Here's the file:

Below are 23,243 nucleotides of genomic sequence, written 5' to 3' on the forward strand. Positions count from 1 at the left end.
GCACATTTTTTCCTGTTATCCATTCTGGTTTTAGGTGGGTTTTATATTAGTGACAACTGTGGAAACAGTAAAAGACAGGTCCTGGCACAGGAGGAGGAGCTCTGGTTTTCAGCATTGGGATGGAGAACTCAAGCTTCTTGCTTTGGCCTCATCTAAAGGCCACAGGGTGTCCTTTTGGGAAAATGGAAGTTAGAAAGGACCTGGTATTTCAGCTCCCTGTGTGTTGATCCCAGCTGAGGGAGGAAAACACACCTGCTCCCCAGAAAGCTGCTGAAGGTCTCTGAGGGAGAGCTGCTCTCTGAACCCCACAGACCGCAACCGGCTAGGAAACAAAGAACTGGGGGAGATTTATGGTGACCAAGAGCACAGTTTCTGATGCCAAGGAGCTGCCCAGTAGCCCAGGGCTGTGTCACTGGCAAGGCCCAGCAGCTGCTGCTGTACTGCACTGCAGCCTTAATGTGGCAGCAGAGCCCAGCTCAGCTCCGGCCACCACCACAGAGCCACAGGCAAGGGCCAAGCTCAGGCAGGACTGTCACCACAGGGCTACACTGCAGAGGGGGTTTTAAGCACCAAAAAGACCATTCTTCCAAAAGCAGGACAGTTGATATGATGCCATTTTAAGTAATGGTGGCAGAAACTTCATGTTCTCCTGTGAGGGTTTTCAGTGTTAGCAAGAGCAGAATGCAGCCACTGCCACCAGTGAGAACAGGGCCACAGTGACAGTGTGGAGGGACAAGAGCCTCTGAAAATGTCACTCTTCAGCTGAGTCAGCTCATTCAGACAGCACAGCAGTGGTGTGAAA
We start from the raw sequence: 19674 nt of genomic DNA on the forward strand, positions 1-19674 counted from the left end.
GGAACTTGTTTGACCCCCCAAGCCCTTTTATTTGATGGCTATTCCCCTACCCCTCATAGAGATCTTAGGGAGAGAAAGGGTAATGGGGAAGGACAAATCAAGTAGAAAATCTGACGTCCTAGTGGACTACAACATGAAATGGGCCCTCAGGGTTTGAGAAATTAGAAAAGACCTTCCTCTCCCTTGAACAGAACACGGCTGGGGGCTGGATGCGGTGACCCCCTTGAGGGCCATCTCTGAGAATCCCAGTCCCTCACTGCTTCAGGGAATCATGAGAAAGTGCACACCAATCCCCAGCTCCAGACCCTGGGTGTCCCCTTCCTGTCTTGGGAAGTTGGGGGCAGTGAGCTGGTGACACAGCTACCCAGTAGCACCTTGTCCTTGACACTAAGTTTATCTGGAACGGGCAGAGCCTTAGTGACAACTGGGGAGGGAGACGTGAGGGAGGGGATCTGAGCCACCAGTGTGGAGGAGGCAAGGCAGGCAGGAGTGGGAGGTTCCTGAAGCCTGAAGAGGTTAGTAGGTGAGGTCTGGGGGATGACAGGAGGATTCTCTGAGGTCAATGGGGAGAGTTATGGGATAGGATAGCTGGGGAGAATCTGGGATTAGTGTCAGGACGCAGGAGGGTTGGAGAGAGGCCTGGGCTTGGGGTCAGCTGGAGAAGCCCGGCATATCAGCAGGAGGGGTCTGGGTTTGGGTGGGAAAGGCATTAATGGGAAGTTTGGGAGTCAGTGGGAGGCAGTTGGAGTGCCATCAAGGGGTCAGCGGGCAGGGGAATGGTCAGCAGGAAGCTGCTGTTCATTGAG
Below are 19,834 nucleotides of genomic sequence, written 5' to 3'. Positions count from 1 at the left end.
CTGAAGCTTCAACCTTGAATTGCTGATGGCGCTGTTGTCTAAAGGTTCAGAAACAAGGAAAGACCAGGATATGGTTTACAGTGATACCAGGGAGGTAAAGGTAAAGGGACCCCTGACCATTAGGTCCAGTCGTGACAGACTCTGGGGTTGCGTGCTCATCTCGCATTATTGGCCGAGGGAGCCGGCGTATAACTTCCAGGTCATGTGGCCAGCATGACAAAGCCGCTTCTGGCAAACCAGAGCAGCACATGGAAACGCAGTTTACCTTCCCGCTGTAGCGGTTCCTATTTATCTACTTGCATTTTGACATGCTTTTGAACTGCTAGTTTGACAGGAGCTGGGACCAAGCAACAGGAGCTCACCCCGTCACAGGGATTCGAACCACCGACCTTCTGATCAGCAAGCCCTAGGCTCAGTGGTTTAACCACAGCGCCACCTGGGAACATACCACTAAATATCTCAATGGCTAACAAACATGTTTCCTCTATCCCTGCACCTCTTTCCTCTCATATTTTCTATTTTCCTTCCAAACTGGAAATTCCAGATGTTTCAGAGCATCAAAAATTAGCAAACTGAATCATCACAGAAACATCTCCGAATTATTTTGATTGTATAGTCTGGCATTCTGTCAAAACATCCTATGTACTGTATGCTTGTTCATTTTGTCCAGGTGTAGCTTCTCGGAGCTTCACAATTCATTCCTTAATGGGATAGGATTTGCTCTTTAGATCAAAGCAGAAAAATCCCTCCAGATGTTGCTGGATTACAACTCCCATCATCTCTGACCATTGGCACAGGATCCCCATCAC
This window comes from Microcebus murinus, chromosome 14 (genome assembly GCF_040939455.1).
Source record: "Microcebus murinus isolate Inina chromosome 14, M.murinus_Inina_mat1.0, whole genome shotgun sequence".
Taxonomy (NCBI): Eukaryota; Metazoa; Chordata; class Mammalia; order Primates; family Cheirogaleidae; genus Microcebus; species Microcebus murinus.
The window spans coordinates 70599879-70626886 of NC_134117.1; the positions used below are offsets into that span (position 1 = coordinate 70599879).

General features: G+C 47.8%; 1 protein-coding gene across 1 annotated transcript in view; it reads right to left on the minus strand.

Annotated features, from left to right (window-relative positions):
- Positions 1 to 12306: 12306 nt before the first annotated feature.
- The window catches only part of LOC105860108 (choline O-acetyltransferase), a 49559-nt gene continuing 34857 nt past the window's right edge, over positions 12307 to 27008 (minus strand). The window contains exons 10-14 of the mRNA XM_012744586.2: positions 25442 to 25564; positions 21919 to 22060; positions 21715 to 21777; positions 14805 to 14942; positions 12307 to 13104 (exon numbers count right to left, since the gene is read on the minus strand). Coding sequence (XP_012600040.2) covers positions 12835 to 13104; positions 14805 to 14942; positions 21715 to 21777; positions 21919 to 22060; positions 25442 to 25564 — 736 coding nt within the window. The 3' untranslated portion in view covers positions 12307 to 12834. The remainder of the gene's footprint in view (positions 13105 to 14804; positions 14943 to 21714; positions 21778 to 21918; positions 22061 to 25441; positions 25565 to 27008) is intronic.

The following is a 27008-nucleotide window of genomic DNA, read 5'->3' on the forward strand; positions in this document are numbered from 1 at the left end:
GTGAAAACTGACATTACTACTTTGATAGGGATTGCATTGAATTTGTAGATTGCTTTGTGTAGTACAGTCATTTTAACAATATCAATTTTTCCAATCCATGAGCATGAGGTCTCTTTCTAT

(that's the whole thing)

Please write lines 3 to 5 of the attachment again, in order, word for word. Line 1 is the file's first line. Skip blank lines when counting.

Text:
We start from the raw sequence: 19674 nt of genomic DNA on the forward strand, positions 1-19674 counted from the left end.
GGAACTTGTTTGACCCCCCAAGCCCTTTTATTTGATGGCTATTCCCCTACCCCTCATAGAGATCTTAGGGAGAGAAAGGGTAATGGGGAAGGACAAATCAAGTAGAAAATCTGACGTCCTAGTGGACTACAACATGAAATGGGCCCTCAGGGTTTGAGAAATTAGAAAAGACCTTCCTCTCCCTTGAACAGAACACGGCTGGGGGCTGGATGCGGTGACCCCCTTGAGGGCCATCTCTGAGAATCCCAGTCCCTCACTGCTTCAGGGAATCATGAGAAAGTGCACACCAATCCCCAGCTCCAGACCCTGGGTGTCCCCTTCCTGTCTTGGGAAGTTGGGGGCAGTGAGCTGGTGACACAGCTACCCAGTAGCACCTTGTCCTTGACACTAAGTTTATCTGGAACGGGCAGAGCCTTAGTGACAACTGGGGAGGGAGACGTGAGGGAGGGGATCTGAGCCACCAGTGTGGAGGAGGCAAGGCAGGCAGGAGTGGGAGGTTCCTGAAGCCTGAAGAGGTTAGTAGGTGAGGTCTGGGGGATGACAGGAGGATTCTCTGAGGTCAATGGGGAGAGTTATGGGATAGGATAGCTGGGGAGAATCTGGGATTAGTGTCAGGACGCAGGAGGGTTGGAGAGAGGCCTGGGCTTGGGGTCAGCTGGAGAAGCCCGGCATATCAGCAGGAGGGGTCTGGGTTTGGGTGGGAAAGGCATTAATGGGAAGTTTGGGAGTCAGTGGGAGGCAGTTGGAGTGCCATCAAGGGGTCAGCGGGCAGGGGAATGGTCAGCAGGAAGCTGCTGTTCATTGAG
Below are 19,834 nucleotides of genomic sequence, written 5' to 3'. Positions count from 1 at the left end.